• $\begingroup$ :offtopic: Is this question more suitable for StackOverflow or CS.StackExchange? I chose CS because I am seeking 'pseudo-code type' solutions w/ complexity analysis, rather than language-specific implementation. $\endgroup$ – Stefan Borović May 23 at 1:10
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    $\begingroup$ @StefanBorović algorithmic questions are very good fit here, at current form it is probably the best choice. Welcome to Computer Science! $\endgroup$ – Evil May 23 at 1:22
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The problem is strongly $NP$-complete by reduction from 3-Partition.

Given a set of $3n$ integers with total sum $3M$, we want to determine whether they can be partitioned into $n$ triples, each having sum $M$. Note that we can assume that no four integers have sum $\leq M$.

Suppose a day is $3M+n-1$ units of time long. We want to visit $n-1$ museums $m_1,\ldots,m_{n-1}$ for $1$ unit of time each, and the $i^\textrm{th}$ museum is open from time unit $i\times(M+1)-1$ to time unit $i\times(M+1)$. I.e., there are $n$ museums that can only be visited at one very specific time of day, and they partition the day into $n$ slots of length $M$ each.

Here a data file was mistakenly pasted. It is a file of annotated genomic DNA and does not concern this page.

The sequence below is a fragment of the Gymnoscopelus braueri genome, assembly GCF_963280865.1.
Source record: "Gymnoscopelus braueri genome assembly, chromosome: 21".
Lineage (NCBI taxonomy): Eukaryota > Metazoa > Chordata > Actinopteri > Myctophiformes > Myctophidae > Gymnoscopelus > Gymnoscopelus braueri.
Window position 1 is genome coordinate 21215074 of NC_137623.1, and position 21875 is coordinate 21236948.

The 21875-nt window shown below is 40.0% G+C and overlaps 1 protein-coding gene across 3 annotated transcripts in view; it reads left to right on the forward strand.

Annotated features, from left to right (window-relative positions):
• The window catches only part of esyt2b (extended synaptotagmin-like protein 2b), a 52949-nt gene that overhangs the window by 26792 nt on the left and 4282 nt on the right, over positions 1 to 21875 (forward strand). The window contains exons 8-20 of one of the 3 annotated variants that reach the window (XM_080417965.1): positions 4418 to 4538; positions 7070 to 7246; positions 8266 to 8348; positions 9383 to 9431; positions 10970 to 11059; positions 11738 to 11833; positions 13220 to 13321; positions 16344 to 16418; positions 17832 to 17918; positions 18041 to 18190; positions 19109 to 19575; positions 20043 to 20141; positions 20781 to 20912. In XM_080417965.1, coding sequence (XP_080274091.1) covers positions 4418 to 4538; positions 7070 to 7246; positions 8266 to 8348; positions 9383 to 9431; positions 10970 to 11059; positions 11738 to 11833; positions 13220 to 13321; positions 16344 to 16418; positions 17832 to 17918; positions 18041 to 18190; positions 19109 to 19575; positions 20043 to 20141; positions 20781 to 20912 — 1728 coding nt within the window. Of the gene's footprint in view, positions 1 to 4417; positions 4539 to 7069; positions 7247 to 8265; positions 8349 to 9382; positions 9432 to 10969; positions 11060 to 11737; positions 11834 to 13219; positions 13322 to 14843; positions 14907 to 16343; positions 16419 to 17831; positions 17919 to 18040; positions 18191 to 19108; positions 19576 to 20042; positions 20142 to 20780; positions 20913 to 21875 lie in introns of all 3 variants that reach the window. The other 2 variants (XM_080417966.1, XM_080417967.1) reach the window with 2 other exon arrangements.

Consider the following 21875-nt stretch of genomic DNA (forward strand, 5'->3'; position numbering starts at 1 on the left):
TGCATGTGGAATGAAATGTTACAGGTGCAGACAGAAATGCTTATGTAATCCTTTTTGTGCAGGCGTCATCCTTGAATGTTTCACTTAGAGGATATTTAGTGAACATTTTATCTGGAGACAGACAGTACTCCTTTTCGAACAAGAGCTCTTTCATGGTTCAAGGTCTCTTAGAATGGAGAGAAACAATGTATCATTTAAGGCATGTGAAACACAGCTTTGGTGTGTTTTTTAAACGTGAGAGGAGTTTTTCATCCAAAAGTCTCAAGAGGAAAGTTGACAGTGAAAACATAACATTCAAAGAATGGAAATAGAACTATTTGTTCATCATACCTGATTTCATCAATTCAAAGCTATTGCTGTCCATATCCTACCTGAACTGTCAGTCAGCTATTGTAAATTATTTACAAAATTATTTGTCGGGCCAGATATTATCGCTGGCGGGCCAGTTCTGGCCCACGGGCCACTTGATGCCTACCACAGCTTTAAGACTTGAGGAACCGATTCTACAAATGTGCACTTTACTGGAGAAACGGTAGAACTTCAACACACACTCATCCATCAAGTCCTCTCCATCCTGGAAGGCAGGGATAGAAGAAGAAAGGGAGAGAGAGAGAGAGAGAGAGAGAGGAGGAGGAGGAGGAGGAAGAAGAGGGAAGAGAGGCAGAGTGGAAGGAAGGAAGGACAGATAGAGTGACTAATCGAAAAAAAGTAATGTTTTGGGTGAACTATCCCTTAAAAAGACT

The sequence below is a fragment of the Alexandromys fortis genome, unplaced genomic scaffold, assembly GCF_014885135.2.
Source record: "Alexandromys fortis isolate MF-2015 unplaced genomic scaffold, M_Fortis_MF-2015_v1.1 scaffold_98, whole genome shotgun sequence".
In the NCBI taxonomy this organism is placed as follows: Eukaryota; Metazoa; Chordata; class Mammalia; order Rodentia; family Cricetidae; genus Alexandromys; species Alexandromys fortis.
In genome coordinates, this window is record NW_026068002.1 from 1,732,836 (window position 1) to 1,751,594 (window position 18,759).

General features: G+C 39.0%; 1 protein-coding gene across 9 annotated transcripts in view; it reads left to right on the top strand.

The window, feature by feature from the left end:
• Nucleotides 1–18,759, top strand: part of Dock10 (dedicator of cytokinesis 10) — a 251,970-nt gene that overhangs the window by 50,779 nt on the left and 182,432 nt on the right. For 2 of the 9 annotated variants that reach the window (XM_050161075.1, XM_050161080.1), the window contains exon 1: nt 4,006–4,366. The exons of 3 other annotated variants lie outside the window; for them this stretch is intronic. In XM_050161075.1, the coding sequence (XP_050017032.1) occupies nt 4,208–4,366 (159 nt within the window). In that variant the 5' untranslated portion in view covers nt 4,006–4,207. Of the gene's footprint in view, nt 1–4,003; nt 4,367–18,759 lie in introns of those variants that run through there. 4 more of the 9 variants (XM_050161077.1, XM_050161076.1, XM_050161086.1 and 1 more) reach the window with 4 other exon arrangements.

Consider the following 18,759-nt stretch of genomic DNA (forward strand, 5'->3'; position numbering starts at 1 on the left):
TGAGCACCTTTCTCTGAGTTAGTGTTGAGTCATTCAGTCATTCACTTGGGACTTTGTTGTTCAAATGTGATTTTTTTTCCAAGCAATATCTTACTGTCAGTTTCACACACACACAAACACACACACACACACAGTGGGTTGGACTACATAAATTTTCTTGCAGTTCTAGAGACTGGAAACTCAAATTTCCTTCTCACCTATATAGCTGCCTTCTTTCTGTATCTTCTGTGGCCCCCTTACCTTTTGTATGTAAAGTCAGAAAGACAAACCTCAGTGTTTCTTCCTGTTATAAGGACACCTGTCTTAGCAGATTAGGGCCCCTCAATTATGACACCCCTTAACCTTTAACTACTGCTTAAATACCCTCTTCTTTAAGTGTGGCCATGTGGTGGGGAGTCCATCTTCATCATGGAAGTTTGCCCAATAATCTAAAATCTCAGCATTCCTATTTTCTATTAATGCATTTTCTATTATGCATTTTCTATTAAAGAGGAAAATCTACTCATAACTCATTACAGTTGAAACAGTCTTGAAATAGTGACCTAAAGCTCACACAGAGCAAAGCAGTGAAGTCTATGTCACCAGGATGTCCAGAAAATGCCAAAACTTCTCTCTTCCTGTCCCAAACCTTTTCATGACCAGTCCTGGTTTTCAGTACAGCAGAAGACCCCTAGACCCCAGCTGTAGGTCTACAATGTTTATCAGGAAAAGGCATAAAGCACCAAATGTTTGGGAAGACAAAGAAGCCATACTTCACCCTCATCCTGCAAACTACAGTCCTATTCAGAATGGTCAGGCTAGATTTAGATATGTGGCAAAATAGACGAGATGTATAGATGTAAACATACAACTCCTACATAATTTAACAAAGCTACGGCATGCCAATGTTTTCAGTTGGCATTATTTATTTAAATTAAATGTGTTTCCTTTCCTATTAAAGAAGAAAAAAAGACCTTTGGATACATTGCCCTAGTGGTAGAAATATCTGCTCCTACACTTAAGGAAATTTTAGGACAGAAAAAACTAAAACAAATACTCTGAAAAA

For each integer in the 3-Partition instance we now create a museum to visit that can be visited any time during the day, and takes a number of time units equal to the original integer.

Clearly a solutions visiting all museums in a single day corresponds to a solution for the $3$-Partition instance and vice-versa.

This implies that it is unlikely that an algorithm significantly better than brute-force exists. One possible approach would be to use Held-Karp style dynamic programming, similar to solving TSP. One would, for all subsets $S$ of museums and any time of day $T$, compute the maximum number of museums from $S$ that can be visited before time $T$ (i.e., the last visit must be completed before time $T$). This can be evaluated recursively by picking one museum to visit last, and then removing that museum from $S$ and decreasing $T$ and solving the resulting subproblem. This results in an algorithm with running time exponential in the number of museums.

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  • $\begingroup$ Well, the original question does not imply visiting all museums in a single day! For example, if given a list of >100 museums, an optimal itinerary could only include 10 museums, if there are no 11 museums that could be visited in a day. Also, working hours are not taken into consideration as a constraint, nor are the durations of visits of the same length. $\endgroup$ – Stefan Borović May 23 at 10:14